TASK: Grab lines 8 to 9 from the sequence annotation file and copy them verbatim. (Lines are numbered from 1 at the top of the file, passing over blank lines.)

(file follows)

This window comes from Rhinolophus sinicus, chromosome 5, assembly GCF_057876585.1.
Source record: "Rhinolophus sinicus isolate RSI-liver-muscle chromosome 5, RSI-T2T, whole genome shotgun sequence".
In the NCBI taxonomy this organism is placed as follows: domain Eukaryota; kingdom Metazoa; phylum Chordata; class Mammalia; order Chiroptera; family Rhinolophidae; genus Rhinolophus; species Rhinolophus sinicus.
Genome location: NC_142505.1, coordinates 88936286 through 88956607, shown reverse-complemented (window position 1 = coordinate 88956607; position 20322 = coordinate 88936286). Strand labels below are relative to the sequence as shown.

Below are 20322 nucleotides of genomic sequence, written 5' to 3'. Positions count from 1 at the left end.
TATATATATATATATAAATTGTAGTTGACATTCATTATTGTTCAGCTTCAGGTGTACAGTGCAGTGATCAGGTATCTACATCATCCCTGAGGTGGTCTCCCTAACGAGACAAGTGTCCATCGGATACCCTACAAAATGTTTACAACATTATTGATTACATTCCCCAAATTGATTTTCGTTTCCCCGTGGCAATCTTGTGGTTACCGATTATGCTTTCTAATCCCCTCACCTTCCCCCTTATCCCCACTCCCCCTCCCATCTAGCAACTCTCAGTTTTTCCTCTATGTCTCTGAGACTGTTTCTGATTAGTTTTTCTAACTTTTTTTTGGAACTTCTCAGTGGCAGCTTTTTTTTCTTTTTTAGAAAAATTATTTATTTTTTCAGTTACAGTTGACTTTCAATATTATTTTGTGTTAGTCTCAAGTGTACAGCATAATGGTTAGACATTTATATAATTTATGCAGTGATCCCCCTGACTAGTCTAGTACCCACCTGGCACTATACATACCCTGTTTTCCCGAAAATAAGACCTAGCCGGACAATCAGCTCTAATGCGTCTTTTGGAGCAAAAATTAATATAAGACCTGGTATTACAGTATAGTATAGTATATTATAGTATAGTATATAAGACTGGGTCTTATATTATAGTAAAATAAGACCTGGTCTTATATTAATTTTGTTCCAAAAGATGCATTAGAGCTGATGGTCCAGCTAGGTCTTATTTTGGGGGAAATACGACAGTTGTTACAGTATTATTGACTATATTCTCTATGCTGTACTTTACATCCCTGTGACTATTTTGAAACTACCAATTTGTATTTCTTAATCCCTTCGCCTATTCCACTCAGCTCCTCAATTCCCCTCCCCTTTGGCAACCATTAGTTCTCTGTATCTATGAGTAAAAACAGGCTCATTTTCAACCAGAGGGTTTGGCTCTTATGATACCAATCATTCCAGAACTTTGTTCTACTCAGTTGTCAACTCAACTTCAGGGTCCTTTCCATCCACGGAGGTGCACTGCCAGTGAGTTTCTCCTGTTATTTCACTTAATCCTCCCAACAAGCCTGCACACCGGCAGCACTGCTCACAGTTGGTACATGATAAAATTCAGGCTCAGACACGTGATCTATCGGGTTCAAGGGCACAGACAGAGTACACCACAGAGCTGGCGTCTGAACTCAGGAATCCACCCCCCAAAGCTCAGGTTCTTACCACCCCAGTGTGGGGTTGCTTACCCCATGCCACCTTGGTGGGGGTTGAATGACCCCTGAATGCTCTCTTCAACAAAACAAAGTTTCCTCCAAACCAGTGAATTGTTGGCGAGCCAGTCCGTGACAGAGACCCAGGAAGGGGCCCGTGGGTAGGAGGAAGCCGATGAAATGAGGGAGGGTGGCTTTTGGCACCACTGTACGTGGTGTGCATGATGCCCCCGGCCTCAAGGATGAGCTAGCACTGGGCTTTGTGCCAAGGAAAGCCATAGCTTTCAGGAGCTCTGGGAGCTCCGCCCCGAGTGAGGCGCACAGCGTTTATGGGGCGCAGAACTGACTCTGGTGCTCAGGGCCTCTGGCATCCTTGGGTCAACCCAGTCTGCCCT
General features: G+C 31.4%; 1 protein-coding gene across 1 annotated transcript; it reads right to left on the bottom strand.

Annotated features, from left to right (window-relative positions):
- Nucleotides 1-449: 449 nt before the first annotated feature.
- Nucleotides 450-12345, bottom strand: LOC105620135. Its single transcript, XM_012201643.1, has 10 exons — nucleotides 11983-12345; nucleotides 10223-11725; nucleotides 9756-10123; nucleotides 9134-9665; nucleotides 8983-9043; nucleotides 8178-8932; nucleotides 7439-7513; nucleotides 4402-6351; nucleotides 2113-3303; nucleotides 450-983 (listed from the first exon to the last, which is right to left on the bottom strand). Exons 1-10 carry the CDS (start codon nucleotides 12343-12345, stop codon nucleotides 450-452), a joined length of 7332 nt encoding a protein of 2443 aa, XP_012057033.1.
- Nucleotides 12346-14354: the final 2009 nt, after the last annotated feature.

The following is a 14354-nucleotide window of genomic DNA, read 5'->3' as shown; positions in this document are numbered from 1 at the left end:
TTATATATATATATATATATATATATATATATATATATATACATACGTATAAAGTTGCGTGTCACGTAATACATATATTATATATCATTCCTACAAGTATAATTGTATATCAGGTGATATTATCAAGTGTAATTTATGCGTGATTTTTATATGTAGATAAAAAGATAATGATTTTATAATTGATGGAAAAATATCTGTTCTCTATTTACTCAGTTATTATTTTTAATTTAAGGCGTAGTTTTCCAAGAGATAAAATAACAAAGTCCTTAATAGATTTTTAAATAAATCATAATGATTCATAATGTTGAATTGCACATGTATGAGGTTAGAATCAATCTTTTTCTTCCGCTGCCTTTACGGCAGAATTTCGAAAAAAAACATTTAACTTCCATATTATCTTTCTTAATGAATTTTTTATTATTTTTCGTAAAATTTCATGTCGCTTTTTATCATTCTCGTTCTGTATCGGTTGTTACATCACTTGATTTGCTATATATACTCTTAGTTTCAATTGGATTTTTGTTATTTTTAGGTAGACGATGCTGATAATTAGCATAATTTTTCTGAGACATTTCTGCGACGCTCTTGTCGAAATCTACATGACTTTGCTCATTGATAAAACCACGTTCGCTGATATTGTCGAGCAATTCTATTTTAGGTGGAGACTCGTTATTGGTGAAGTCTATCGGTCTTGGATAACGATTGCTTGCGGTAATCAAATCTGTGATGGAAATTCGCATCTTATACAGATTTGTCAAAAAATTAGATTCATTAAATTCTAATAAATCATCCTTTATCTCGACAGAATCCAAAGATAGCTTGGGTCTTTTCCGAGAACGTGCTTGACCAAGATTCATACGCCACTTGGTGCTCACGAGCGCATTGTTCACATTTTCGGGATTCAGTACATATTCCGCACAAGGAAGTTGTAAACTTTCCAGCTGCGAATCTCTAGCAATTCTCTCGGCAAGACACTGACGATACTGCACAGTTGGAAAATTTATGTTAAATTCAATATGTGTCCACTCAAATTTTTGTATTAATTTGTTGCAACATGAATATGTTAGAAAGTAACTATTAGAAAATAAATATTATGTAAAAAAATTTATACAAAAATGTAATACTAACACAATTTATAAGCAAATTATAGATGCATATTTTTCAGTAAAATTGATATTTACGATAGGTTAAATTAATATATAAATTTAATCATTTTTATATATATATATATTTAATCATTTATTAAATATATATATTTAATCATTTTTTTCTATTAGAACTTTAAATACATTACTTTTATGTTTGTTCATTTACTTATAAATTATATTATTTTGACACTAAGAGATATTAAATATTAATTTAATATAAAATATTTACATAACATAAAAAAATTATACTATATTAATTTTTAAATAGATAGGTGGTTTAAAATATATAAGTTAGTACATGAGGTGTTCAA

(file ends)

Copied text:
Annotated features, from left to right (window-relative positions):
- Nucleotides 1-449: 449 nt before the first annotated feature.